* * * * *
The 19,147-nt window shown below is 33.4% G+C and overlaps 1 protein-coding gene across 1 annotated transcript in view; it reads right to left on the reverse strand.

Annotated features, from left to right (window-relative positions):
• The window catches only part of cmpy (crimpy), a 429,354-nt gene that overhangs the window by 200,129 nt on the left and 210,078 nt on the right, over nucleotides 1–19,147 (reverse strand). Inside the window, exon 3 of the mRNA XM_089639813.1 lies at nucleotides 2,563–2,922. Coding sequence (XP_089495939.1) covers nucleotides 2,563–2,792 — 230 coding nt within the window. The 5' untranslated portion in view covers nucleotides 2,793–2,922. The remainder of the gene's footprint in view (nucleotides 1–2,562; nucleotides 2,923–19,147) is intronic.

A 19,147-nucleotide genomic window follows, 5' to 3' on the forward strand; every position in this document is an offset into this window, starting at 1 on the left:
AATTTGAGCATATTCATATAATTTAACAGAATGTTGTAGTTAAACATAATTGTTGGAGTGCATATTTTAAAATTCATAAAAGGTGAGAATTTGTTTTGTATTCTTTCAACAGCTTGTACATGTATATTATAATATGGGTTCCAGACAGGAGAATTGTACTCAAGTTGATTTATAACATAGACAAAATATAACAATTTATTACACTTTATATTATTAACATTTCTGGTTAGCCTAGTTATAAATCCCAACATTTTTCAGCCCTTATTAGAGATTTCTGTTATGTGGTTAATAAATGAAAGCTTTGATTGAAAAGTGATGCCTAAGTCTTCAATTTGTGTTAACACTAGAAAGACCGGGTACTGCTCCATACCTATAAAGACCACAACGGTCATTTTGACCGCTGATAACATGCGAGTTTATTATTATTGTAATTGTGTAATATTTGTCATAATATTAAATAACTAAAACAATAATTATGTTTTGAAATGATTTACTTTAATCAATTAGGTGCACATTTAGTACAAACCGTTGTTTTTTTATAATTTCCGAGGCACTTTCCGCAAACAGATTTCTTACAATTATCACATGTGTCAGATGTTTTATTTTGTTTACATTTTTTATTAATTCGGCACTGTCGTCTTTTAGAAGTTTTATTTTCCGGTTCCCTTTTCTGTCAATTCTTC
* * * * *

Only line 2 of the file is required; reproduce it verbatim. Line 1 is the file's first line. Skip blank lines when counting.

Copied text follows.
Annotated features, from left to right (window-relative positions):